As faucets are used in all residential, commercial, and industrial buildings, it is important to understand what kinds of faucets are available, how they work, and how and where they are used.
Faucets fall into two basic classifications: compression and non-compression. Both types can be further divided into bathroom, kitchen, and utility faucets.
Compression faucets control the flow of water by compressing a seat washer between the valve stem and the valve seat. Non-compression faucets regulate the flow of water by obstructing the water.
Compression faucets for kitchen sink or bathroom lavatories usually combine two compression valves and a mixture that combines the hot and cold water and delivers it through a mixing spout common to both valves.
A plunger located between supply valves controls the drain valve. Some older dwellings may have sinks and lavatories that used individual compression valves and faucets for the hot and cold water.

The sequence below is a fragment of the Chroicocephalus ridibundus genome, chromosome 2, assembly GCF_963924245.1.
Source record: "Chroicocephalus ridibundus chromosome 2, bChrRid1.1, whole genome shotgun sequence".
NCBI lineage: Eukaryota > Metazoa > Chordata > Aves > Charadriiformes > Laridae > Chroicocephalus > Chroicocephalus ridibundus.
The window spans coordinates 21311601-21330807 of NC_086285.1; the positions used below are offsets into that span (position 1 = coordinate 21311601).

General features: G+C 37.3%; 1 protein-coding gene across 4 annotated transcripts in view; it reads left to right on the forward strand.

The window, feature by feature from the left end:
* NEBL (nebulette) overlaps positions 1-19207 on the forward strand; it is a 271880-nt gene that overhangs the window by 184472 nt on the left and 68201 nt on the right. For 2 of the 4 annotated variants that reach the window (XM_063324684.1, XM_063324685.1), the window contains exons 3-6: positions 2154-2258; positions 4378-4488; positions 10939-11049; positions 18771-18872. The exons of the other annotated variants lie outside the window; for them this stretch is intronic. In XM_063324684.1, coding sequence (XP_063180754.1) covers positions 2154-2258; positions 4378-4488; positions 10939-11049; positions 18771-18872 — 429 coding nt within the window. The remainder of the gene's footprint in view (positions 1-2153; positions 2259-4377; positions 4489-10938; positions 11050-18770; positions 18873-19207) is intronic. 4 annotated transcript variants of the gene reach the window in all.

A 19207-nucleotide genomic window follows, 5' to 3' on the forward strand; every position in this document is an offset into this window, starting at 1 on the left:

Non-compression faucets do not rely on the compression of a washer to control the flow of water. Water flow is controlled by rotating balls, rotating cylinders, rotating discs. As these faucets do not use the repeated compression of a washer, they usually require less maintenance than compression faucets.
The most common style of non-compression faucets are washerless, single control, and push button.
Click on each type of non-compression faucet to know more:
Washerless faucets control water flow by matching opening in to two separate discs located in the valve.
Single Control Faucet
These faucets control both the hot and cold water with one hand control.
The rotating cylinder or cartridge faucet controls the water temperature and the rate of water flow by using a balancing piston.
Utility faucets are found in boiler rooms and laundry rooms, and on a building’s outside walls.
They are usually manufactured from extra grade brass, white metallic alloy, or thermoplastic materials.
Most utility faucets are not plated because appearance is generally not important for these.